Last week I was pushing pretty hard to get a paper and a powerpoint together for the UMAC conference that I mentioned briefly before. The paper was apparently controversial (though well received by the majority of my colleagues) and I had to take the photos and the blog for the Dilmun Bioarchaeology Project down for a time. We’ll hope that it will all come back soon, especially since I rather liked my powerpoint and would like to upload it.
So now I shifted over to editing the paper that James and I put together about the worked glass in Kalaupapa–the editor of the volume had a lot of great suggestions for the publication. It’s going to go into an edited volume titled Hybrid Material Culture: The Archaeology of Syncretism and Ethnogenesis, but I’m not sure when the book is coming out. One of the NPS archaeologists that works on Kalaupapa found some really nice glass “cores” recently that reinforce our research.
Finally, the abstract that I submitted for this year’s Visualisation in Archaeology conference in Southampton was accepted! Now I’ll just have to scrape together some money for airfare. I’m excited to see all the folks from Southampton again so soon after we all had such great chats at Çatalhöyük.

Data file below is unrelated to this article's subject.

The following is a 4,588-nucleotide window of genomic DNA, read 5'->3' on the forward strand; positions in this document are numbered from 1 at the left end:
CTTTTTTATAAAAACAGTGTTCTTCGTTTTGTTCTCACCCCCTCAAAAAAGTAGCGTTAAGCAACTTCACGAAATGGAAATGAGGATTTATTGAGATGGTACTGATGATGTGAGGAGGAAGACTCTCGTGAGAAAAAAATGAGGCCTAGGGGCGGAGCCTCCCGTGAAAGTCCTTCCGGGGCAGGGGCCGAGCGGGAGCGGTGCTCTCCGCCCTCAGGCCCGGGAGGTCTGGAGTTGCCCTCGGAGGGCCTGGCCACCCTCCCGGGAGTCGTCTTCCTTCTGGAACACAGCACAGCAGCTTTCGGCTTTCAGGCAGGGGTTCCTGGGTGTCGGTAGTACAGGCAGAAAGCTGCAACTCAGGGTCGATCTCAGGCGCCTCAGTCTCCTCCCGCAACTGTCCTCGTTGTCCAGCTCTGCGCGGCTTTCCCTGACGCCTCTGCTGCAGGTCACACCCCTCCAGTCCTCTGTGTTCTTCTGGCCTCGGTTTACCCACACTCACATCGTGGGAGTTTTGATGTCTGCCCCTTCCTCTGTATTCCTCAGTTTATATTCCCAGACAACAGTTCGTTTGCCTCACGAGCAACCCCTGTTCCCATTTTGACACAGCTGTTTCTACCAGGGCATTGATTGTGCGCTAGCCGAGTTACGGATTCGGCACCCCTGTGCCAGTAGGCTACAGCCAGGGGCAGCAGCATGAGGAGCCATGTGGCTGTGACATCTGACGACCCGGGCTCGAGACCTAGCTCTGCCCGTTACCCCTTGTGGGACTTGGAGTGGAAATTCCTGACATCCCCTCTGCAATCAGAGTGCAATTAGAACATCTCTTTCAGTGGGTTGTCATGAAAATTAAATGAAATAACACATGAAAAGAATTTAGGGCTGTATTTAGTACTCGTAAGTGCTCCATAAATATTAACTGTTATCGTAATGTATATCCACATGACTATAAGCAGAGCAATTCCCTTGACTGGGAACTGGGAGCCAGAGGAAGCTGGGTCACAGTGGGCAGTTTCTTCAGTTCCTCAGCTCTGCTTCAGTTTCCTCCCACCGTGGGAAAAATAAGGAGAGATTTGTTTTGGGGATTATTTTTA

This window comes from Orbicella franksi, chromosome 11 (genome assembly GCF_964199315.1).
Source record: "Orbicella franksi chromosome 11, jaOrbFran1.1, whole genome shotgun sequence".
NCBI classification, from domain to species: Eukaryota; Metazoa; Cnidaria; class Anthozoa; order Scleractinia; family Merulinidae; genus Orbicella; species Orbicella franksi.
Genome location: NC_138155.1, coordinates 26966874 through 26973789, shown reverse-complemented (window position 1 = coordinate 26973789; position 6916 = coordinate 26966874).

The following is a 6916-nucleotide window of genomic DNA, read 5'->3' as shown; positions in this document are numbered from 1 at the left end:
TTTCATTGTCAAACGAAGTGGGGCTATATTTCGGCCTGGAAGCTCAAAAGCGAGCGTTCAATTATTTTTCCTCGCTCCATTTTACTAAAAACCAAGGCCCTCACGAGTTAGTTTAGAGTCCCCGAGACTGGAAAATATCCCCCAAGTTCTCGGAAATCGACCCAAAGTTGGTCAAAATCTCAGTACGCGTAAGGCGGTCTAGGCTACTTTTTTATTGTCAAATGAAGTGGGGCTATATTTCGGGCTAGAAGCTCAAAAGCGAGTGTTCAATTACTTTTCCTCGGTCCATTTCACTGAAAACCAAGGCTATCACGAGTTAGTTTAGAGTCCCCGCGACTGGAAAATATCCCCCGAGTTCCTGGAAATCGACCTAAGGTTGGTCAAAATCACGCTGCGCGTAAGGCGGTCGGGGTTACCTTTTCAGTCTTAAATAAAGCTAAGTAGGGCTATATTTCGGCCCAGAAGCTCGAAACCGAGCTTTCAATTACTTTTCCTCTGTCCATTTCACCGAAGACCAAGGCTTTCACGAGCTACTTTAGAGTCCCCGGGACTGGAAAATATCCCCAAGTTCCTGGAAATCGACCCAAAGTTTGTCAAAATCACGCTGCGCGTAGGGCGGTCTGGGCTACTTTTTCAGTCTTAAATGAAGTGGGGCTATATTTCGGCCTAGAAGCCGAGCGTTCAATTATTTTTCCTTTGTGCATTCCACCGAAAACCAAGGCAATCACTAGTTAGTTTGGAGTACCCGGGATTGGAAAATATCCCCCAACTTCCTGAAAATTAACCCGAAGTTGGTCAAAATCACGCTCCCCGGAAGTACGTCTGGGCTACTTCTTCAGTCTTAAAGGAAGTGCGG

Here’s the abstract:
Title: DIY, Edupunk, and the Visual/Digital Archive: A two-tell perspective
Abstract: Frustrated by the limited capabilities of educational and professional software content management systems, Jim Groom coined the term “edupunk” in May 2008. As discussed on several archaeology blogs and mailing lists, the edupunk approach both incorporates and subverts social networking sites and other internet resources to build a distributed, interactive and flexible platform for teaching, research, and collaboration. Faced with limited funding for more traditional approaches of presenting information to the public, the DIY approach has been increasingly attractive for self-publishing and archaeological outreach. Blogging, Facebook, and photo and video-sharing websites such as Youtube, Flickr and Picasa offer non-traditional venues for interacting with an interested public but can be a methodologically impractical exercise in the field. In this paper I will build on my analysis of the photographic and video archive from Çatalhöyük presented at the Visualisation in Archaeology conference in 2008 and offer an additional perspective from Tall Dhiban in Jordan. In both cases digital media and the resulting online archive have had distinct, yet contrasting effects on archaeological practice. Issues regarding multivocality, interpretive authority, and the emerging distributed archive will also be discussed.
Though I’d seen the term Edupunk previously, I’d be remiss in not linking to Kerim’s great post about it over on Open Access Anthropology. I’m still working out various places to host photo archives–Flickr is a bit too open and Picasa doesn’t have the flexibility and functionality of Flickr, so I’m a bit stuck.